- During the last 3 years, the risk / return profile (Sharpe) is 1.65, which is larger, thus better than the value of 0.9 from the benchmark.

'The Sortino ratio measures the risk-adjusted return of an investment asset, portfolio, or strategy. It is a modification of the Sharpe ratio but penalizes only those returns falling below a user-specified target or required rate of return, while the Sharpe ratio penalizes both upside and downside volatility equally. Though both ratios measure an investment's risk-adjusted return, they do so in significantly different ways that will frequently lead to differing conclusions as to the true nature of the investment's return-generating efficiency. The Sortino ratio is used as a way to compare the risk-adjusted performance of programs with differing risk and return profiles. In general, risk-adjusted returns seek to normalize the risk across programs and then see which has the higher return unit per risk.'

Using this definition on our asset we see for example:- Looking at the excess return divided by the downside deviation of 1.48 in the last 5 years of Moderate Risk Portfolio, we see it is relatively higher, thus better in comparison to the benchmark SPY (0.53)
- Compared with SPY (0.79) in the period of the last 3 years, the excess return divided by the downside deviation of 1.46 is higher, thus better.

'The ulcer index is a stock market risk measure or technical analysis indicator devised by Peter Martin in 1987, and published by him and Byron McCann in their 1989 book The Investors Guide to Fidelity Funds. It's designed as a measure of volatility, but only volatility in the downward direction, i.e. the amount of drawdown or retracement occurring over a period. Other volatility measures like standard deviation treat up and down movement equally, but a trader doesn't mind upward movement, it's the downside that causes stress and stomach ulcers that the index's name suggests.'

Applying this definition to our asset in some examples:- Compared with the benchmark SPY (4.02 ) in the period of the last 5 years, the Downside risk index of 2.23 of Moderate Risk Portfolio is smaller, thus better.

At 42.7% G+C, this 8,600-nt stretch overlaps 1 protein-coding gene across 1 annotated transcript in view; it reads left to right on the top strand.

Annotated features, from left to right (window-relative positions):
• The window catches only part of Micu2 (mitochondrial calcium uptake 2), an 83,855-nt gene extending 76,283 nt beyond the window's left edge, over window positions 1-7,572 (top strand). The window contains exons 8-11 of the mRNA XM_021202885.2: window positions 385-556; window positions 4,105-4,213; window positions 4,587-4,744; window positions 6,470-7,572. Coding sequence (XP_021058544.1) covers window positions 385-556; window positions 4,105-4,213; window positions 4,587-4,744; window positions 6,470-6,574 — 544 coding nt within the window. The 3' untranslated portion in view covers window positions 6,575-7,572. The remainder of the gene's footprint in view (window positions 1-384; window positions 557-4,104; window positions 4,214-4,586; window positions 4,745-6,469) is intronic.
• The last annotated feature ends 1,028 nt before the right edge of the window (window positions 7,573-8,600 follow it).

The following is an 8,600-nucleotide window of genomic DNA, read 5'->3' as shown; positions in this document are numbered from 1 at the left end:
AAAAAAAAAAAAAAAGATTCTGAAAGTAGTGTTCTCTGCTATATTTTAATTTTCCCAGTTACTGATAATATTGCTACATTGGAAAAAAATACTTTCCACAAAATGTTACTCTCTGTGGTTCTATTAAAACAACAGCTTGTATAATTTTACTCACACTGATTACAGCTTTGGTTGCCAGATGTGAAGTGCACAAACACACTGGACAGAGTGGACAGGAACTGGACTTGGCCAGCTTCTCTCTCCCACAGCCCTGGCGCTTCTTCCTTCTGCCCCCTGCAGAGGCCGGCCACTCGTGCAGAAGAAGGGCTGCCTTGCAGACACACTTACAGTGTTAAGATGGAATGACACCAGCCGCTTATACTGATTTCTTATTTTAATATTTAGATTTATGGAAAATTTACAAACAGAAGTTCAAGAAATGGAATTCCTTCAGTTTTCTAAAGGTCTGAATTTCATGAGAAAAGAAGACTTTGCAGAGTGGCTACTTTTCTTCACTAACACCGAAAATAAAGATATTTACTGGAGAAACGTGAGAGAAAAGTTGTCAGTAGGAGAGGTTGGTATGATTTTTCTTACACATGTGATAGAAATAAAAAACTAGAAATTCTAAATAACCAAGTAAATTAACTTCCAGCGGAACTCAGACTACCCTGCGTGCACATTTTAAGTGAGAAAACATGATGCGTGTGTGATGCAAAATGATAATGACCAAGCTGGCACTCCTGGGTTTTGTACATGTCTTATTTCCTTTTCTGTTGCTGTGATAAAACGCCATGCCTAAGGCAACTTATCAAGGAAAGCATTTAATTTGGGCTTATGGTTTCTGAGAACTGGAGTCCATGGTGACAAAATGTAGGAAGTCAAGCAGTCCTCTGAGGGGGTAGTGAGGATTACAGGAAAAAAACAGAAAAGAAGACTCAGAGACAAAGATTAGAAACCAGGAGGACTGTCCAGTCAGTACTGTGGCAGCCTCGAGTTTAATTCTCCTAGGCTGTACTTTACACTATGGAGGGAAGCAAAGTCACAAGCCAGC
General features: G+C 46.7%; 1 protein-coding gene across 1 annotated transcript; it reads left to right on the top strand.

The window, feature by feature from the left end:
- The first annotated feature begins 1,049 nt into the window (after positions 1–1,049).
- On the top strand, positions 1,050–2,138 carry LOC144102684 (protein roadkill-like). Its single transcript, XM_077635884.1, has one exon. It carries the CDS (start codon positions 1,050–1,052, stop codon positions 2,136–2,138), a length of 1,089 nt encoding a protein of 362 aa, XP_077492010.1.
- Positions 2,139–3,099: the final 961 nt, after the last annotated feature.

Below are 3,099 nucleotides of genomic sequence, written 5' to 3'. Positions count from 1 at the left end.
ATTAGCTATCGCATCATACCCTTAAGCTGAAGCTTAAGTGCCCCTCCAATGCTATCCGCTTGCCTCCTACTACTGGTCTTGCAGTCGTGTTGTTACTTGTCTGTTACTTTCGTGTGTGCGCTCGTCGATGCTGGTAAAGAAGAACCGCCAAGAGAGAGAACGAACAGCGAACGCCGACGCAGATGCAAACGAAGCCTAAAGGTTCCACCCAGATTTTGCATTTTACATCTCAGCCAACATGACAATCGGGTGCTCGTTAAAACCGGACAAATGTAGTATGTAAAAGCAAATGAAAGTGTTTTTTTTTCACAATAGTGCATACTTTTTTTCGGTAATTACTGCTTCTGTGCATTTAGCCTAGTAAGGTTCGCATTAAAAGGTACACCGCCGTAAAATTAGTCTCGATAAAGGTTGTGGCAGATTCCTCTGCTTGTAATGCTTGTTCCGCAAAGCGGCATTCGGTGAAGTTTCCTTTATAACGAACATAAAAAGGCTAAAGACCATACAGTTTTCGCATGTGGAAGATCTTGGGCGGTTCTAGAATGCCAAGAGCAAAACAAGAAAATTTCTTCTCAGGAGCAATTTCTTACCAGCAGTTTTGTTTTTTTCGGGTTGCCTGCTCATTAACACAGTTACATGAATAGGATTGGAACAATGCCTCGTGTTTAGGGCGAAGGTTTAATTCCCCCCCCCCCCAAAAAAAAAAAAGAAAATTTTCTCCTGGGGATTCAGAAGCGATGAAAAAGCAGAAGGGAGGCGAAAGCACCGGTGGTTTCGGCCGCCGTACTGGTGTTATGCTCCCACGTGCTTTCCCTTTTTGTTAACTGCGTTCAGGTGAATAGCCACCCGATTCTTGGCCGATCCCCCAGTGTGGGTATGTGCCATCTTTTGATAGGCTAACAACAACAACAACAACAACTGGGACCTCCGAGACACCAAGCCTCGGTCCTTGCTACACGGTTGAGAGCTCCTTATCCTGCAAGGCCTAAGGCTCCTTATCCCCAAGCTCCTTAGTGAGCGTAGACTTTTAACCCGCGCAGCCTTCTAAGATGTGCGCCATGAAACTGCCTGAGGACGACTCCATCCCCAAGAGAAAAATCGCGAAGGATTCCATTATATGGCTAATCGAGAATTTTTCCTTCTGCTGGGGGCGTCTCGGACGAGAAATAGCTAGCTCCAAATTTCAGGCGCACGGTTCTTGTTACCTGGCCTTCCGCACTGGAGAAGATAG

- Compared with SPY (4.09 ) in the period of the last 3 years, the Ulcer Ratio of 2.37 is smaller, thus better.

'Maximum drawdown measures the loss in any losing period during a fund’s investment record. It is defined as the percent retrenchment from a fund’s peak value to the fund’s valley value. The drawdown is in effect from the time the fund’s retrenchment begins until a new fund high is reached. The maximum drawdown encompasses both the period from the fund’s peak to the fund’s valley (length), and the time from the fund’s valley to a new fund high (recovery). It measures the largest percentage drawdown that has occurred in any fund’s data record.'

Using this definition on our asset we see for example:- Looking at the maximum drop from peak to valley of -9.1 days in the last 5 years of Moderate Risk Portfolio, we see it is relatively greater, thus better in comparison to the benchmark SPY (-19.3 days)
- Looking at maximum DrawDown in of -7.5 days in the period of the last 3 years, we see it is relatively larger, thus better in comparison to SPY (-19.3 days).

'The Drawdown Duration is the length of any peak to peak period, or the time between new equity highs. The Max Drawdown Duration is the worst (the maximum/longest) amount of time an investment has seen between peaks (equity highs) in days.'

Applying this definition to our asset in some examples:- Compared with the benchmark SPY (187 days) in the period of the last 5 years, the maximum days under water of 106 days of Moderate Risk Portfolio is lower, thus better.
- During the last 3 years, the maximum days under water is 106 days, which is lower, thus better than the value of 139 days from the benchmark.

'The Average Drawdown Duration is an extension of the Maximum Drawdown. However, this metric does not explain the drawdown in dollars or percentages, rather in days, weeks, or months. The Avg Drawdown Duration is the average amount of time an investment has seen between peaks (equity highs), or in other terms the average of time under water of all drawdowns. So in contrast to the Maximum duration it does not measure only one drawdown event but calculates the average of all.'

Using this definition on our asset we see for example:- The average days under water over 5 years of Moderate Risk Portfolio is 22 days, which is smaller, thus better compared to the benchmark SPY (41 days) in the same period.
- Compared with SPY (35 days) in the period of the last 3 years, the average days under water of 26 days is smaller, thus better.

Historical returns have been extended using synthetic data.
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Allocations and holdings shown below are delayed by one month. To see current trading allocations of Moderate Risk Portfolio, register now.

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- "Year" returns in the table above are not equal to the sum of monthly returns due to compounding.
- Performance results of Moderate Risk Portfolio are hypothetical, do not account for slippage, fees or taxes, and are based on backtesting, which has many inherent limitations, some of which are described in our Terms of Use.